Last year (2021) I wanted to create a Christmas gift that symbolised connection in a world where we were being kept apart.
I decided on a tree decoration which would light up with specific patterns where those patterns would always be the same at the same time no matter where in the world it was.
My plan was to use a UTC time reference to drive which pattern was being displayed, and this article is about how I did it.
There are a three broad options to have a time reference:
- Get the time from an NTP reference
- Have an onboard real-time clock with a battery
- Use GPS
This is something I've done before. Back in 2010 I built a clock which displayed the time as binary numbers using LEDs to represent 0s and 1s. This was based on an Arduino with an Ethernet hat, and I wrote the code to obtain an IP address via DHCP as well as to then query the NTP source for the current time.
Unfortunately I don't have any of the code or circuit designs from this work, although I still have a photo of it.
This is a workable method, although I did not want my christmas decoration to require any Internet connection (as this is hard to configure).
This is a more workable solution, although I did not want to have to include a battery and deal with the fact that the clock would drift over time or the battery would run out.
The drift part is a bit of a stretch, especially given I was expecting the decorations to be used within a month of being created. There are very accurate real-time clock chips available like the Maxim DS3231 which has a temperature compensated crystal oscilator (TCXO) which will only drift by +/- 2 mins per year.
Global positioning (GPS) is based on extremely accurate timing, using the difference between precise time signals in order to calculate a position in three dimensional space. As a result of this, you can also determine the current time (UTC / GMT) using a GPS receiver.
There are quite a few, small GPS modules available which run on a few volts and which output position and time data using a standard format known as NMEA sentences. They typically have serial interfaces and are easy to integrate with.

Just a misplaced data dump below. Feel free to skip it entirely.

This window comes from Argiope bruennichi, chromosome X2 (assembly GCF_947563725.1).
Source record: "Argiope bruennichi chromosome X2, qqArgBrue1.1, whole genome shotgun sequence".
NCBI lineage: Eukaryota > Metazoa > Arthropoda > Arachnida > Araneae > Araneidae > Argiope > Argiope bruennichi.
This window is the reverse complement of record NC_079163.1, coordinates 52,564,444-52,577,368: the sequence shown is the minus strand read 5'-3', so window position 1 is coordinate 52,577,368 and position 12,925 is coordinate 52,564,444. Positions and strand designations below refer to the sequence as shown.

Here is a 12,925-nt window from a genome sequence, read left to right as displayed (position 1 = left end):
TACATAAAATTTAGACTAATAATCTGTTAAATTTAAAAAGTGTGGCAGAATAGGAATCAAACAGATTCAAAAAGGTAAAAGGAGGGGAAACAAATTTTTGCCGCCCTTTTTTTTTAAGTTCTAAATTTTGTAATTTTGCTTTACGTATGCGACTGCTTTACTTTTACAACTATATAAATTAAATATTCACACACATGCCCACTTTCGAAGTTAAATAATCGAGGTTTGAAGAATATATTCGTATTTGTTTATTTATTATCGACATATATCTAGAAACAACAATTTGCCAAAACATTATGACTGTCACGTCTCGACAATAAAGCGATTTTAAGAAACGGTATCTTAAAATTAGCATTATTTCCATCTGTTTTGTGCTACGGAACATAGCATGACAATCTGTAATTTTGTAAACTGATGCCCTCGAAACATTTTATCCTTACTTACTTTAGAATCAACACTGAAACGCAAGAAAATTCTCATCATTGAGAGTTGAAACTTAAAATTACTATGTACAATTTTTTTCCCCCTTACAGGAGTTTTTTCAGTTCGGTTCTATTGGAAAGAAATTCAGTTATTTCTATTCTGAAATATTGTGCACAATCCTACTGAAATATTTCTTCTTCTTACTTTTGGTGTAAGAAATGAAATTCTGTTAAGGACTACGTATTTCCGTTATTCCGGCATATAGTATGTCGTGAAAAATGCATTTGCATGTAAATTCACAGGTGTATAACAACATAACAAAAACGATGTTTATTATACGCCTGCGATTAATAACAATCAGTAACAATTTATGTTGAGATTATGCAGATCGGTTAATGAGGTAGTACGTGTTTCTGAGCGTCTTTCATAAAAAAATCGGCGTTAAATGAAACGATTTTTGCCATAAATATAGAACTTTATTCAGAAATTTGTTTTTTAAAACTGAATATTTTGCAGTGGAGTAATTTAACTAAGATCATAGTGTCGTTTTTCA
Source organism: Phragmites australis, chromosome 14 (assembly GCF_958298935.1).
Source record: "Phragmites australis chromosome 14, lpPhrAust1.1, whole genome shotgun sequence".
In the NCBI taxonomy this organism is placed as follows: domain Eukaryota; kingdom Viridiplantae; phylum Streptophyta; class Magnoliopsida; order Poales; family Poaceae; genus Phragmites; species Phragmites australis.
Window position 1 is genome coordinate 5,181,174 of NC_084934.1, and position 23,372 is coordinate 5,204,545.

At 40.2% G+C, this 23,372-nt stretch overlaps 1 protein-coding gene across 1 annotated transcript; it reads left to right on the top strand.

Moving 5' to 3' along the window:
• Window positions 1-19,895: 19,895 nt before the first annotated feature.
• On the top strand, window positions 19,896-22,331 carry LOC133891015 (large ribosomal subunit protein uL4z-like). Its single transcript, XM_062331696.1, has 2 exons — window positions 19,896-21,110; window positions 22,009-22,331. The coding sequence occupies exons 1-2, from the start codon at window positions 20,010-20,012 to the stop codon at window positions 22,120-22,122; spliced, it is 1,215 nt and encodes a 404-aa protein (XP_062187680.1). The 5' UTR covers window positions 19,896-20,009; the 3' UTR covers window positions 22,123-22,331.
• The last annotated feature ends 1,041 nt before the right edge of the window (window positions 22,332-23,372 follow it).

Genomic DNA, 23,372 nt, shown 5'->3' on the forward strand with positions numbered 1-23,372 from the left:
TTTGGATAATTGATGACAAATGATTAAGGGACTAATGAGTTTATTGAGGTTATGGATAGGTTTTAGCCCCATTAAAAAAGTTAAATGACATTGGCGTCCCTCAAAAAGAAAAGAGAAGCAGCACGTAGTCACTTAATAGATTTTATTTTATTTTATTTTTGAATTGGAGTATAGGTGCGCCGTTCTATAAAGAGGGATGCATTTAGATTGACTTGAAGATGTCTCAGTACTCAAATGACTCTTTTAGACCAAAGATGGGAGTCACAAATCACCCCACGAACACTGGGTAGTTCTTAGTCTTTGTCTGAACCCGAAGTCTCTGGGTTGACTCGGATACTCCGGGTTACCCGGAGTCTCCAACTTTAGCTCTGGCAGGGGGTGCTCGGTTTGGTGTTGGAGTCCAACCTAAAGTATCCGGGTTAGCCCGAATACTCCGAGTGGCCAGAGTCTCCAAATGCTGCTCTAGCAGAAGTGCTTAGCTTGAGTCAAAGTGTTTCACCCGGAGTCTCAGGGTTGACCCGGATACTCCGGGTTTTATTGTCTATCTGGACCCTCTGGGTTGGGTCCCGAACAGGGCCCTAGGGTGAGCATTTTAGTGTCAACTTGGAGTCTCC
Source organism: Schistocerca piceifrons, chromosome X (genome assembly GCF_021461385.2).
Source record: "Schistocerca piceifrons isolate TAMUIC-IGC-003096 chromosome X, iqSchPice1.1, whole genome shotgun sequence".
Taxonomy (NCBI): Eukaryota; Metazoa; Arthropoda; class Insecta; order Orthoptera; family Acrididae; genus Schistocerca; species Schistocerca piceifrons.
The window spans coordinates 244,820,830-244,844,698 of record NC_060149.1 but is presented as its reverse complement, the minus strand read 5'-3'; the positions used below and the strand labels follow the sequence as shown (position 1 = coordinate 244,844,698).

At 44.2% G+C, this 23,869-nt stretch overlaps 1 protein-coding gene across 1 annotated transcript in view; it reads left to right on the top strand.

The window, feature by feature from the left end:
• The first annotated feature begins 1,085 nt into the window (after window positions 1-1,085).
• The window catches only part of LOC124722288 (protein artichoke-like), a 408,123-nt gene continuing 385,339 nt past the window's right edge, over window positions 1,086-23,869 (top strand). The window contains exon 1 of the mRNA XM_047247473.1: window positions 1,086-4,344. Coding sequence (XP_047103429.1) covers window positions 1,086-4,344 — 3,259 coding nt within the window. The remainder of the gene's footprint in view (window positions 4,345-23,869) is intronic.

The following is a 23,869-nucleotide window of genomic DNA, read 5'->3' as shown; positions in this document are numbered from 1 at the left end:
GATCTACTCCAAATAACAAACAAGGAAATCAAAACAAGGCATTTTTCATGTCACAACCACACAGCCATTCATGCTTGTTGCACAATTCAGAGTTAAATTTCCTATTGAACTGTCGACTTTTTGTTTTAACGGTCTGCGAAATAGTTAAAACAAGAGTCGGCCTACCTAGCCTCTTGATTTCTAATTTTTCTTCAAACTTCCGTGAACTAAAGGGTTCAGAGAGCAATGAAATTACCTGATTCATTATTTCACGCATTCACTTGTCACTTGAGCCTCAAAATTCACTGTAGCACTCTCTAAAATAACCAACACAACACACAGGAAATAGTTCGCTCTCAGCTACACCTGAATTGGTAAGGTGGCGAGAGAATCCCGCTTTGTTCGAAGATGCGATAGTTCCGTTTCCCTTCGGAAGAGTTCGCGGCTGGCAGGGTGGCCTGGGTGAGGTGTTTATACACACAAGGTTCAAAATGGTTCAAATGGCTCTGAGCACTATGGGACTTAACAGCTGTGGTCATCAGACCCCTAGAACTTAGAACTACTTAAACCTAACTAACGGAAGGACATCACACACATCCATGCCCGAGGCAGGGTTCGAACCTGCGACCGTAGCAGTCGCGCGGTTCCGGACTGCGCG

As I did not want to deal with network connectivity or batteries, this seemed like the best option - so it is the one I chose.
I wanted the design to be very simple: just a microprocessor, the GPS module and some RGB LEDs. Ideally I wanted to power it from USB (5V) without needing any regulators.
Here's an overview of the high level design:
I needed something small and capable without much power draw. I'd been reading about the new(ish) Raspberry Pi RP2040 microprocessor and decided to go with this. It certainly met the capability needs (dual ARM Cortex M0+ 133MHz cores and 264kB of RAM) and was available in a lot of small packages. I chose the Pimoroni PGA2040 which packs the following into a tiny 21mm x 21mm square:
- The RP2040 chip
- 8MB flash
- 3.3v regulator
- 48 pins (of which 30 are GPIO)
It could also be powered by 5v (from USB) and provide a 3.3v output to run the GPS receiver.
The chip can be programmed using C/C++ or MicroPython and I chose C++ for this exercise. It is very easy to program, you just need to boot it into programming mode and it will mount as a USB mass storage device, allowing you to drag and drop your binary to upload it. I'll talk more about this later.
There are many such modules available, and I picked a small one made by Core Electronics based on the U-Blox NEO-6M chip. It is very simple to use, needing only 4 connections and outputs the GPS data as NMEA sentences on the serial port, which are easy to parse to get location and time data.
This small board runs on 3.3v and uses 3.3v TTL logic, so it is perfect to work with the PGA2040 board.
I used simple RGB LEDs as the outputs, connecting them to the GPIO pins on the RP2040 and using PWM. The hardware PWM on the RP2040 has two channels and each channel has 8 slices, so it can drive 16 PWM outputs. Any of the 30 GPIO pins can be connected to a PWM output.
Using PWM with the RGB LED means we can generate a large number of different colours.
PWM stands for 'pulse width modulation' and I've written about it before: https://rjk.codes/post/driving-a-8x8-rgb-led-matrix-with-arduino/